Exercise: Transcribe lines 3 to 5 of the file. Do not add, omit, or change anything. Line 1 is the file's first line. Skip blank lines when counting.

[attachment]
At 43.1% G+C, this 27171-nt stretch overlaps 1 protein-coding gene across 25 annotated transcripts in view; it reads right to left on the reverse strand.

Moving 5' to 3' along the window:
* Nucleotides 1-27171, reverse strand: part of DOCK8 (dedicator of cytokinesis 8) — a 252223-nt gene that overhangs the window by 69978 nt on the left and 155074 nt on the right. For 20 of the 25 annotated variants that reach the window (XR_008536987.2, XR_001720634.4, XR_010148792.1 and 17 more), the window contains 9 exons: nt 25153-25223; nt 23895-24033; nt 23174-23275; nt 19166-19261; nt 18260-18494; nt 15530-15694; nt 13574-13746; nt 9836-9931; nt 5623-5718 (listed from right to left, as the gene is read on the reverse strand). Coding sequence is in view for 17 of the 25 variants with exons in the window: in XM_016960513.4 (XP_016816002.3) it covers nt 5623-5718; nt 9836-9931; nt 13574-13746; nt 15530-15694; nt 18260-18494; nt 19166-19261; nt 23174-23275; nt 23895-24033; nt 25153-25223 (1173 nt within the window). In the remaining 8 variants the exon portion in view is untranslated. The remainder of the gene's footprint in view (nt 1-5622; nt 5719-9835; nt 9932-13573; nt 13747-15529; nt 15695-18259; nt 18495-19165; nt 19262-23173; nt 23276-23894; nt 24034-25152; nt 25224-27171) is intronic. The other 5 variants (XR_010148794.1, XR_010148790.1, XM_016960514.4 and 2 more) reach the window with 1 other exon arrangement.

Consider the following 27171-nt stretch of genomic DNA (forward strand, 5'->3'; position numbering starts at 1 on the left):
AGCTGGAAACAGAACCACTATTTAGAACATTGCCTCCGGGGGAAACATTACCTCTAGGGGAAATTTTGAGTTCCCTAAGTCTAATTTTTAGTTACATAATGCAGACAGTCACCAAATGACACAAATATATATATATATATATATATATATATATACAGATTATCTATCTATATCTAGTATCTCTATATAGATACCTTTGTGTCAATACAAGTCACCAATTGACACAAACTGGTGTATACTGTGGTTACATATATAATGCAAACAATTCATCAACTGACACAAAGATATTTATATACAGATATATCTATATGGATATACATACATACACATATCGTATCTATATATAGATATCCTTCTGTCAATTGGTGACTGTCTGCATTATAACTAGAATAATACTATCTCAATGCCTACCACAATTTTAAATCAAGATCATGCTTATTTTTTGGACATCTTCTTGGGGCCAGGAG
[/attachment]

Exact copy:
* Nucleotides 1-27171, reverse strand: part of DOCK8 (dedicator of cytokinesis 8) — a 252223-nt gene that overhangs the window by 69978 nt on the left and 155074 nt on the right. For 20 of the 25 annotated variants that reach the window (XR_008536987.2, XR_001720634.4, XR_010148792.1 and 17 more), the window contains 9 exons: nt 25153-25223; nt 23895-24033; nt 23174-23275; nt 19166-19261; nt 18260-18494; nt 15530-15694; nt 13574-13746; nt 9836-9931; nt 5623-5718 (listed from right to left, as the gene is read on the reverse strand). Coding sequence is in view for 17 of the 25 variants with exons in the window: in XM_016960513.4 (XP_016816002.3) it covers nt 5623-5718; nt 9836-9931; nt 13574-13746; nt 15530-15694; nt 18260-18494; nt 19166-19261; nt 23174-23275; nt 23895-24033; nt 25153-25223 (1173 nt within the window). In the remaining 8 variants the exon portion in view is untranslated. The remainder of the gene's footprint in view (nt 1-5622; nt 5719-9835; nt 9932-13573; nt 13747-15529; nt 15695-18259; nt 18495-19165; nt 19262-23173; nt 23276-23894; nt 24034-25152; nt 25224-27171) is intronic. The other 5 variants (XR_010148794.1, XR_010148790.1, XM_016960514.4 and 2 more) reach the window with 1 other exon arrangement.

Consider the following 27171-nt stretch of genomic DNA (forward strand, 5'->3'; position numbering starts at 1 on the left):
AGCTGGAAACAGAACCACTATTTAGAACATTGCCTCCGGGGGAAACATTACCTCTAGGGGAAATTTTGAGTTCCCTAAGTCTAATTTTTAGTTACATAATGCAGACAGTCACCAAATGACACAAATATATATATATATATATATATATATATATACAGATTATCTATCTATATCTAGTATCTCTATATAGATACCTTTGTGTCAATACAAGTCACCAATTGACACAAACTGGTGTATACTGTGGTTACATATATAATGCAAACAATTCATCAACTGACACAAAGATATTTATATACAGATATATCTATATGGATATACATACATACACATATCGTATCTATATATAGATATCCTTCTGTCAATTGGTGACTGTCTGCATTATAACTAGAATAATACTATCTCAATGCCTACCACAATTTTAAATCAAGATCATGCTTATTTTTTGGACATCTTCTTGGGGCCAGGAG